While she was on her restrictions, Hancock requested to work in an area known as the Registry Cage. This is a secure section on the workroom floor where a single employee works. Her request was denied for two reasons. First, the Postal Service determined that additional staffing for this position was only needed on Hancock's regular day off. Second, despite Hancock's contrary belief, the Postal Service concluded that the work requirements of the Registry Cage were outside her restrictions. For instance, the duties included lifting up to 70 pound bags of coin, which was clearly beyond Hancock's restrictions.

Hancock also wanted to participate in the Associate Supervisor Program (a management trainee program) but was ultimately denied. This was due, in large measure, to an unfavorable evaluation issued by the Manager of Distribution Operations, Linda Medearis, on August 4, 1999. Hancock claims that she received this negative evaluation because she had filed grievances and had complained about management and her supervisors. Critically, none of these grievances was the subject of an Equal Employment Opportunity ("EEO") complaint that took place prior to August 4, 1999. Indeed, Medearis claims that she did not select Hancock for the program because a number of co-workers had indicated that she was not doing her job. This is consistent with prior events: Medearis also did not recommend Hancock for this program in the March 1999 cycle, before the injury and accompanying work restrictions, and before she started filing administrative complaints.

Contemporaneous with these events, Hancock filed an injury compensation claim with the Office of Workers Compensation ("OWCP"). All of the documentation received by the Postal Service Injury Compensation Specialist concerning Hancock's injury was forwarded to OWCP. Then, on October 18, 1999, OWCP notified Hancock that her claim was denied due to insufficient medical documentation.*fn3 She was subsequently reclassified from a "limited duty" status (which is for employees who are injured on the job) to a "light duty" status (which is for employees who are injured outside of their job duties). This meant that her workload was reduced to 20 hours per week and that her availability to be assigned beyond these hours depended on available work that was within her restrictions. Later, on February 11, 2000, OWCP reversed its decision because it located a treatment note from Hancock's physician. This took her from light duty back to limited duty, which meant that her full time work hours were restored.

From August 1999 to April 2000, Hancock filed several complaints with the Equal Employment Opportunity Commission ("EEOC") alleging discrimination based on sex, physical disability, age, and retaliation for prior EEO activity. In the context of these complaints, she made the following six claims: (1) her limited duty job restrictions were violated; (2) her request to be trained in the Registry Cage was not honored in order to harass her and deny her an accommodation for her disability; (3) she was harassed and denied accommodations when presented with job offers; (4) her work hours were reduced; (5) she was given an unfavorable evaluation for the Associate Supervisor Program; and (6) injury compensation personnel withheld medical information in her worker's compensation cases. After exhausting her administrative remedies, Hancock filed a complaint with the district court consistent with this set of claims in October 2002. Specifically, she alleged that the Postal Service discriminated against her on the basis of gender in violation of Title VII of the Civil Rights Act of 1964, 42 U.S.C. § 2000e, et seq., on the basis of disability in violation of the Americans with Disabilities Act ("ADA"),*fn4 on the basis of age in violation of the Age Discrimination in Employment Act ("AEDA"), and that the Postal Service retaliated against her for speaking out against a practice that Title VII forbids. After an answer was filed, the Postal Service moved for summary judgment on February 1, 2006. The district court granted this motion in favor of the Postal Service. This appeal followed.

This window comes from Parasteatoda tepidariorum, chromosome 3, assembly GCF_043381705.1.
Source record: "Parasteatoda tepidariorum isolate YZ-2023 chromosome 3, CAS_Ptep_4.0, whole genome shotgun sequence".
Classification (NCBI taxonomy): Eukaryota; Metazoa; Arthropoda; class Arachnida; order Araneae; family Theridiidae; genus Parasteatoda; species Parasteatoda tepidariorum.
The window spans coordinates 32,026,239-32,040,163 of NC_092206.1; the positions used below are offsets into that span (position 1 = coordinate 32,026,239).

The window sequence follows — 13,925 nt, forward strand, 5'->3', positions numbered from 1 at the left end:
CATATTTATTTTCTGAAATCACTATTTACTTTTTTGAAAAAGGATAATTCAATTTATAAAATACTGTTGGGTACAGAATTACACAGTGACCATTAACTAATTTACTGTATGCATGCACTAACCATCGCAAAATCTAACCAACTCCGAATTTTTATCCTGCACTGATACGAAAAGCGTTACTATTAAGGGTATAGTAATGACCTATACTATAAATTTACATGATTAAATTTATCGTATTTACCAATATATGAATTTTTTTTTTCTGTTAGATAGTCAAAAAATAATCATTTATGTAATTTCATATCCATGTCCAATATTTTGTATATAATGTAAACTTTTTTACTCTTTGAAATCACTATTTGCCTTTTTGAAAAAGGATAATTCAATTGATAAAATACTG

II. Discussion

Hancock raises four issues before this Court. She argues that the district court erred in denying her gender discrimination, disability discrimination, retaliation, and hostile work environment claims. We analyze each issue in turn, bearing in mind that we review a district court's grant of summary judgment de novo and view the evidence in the light ...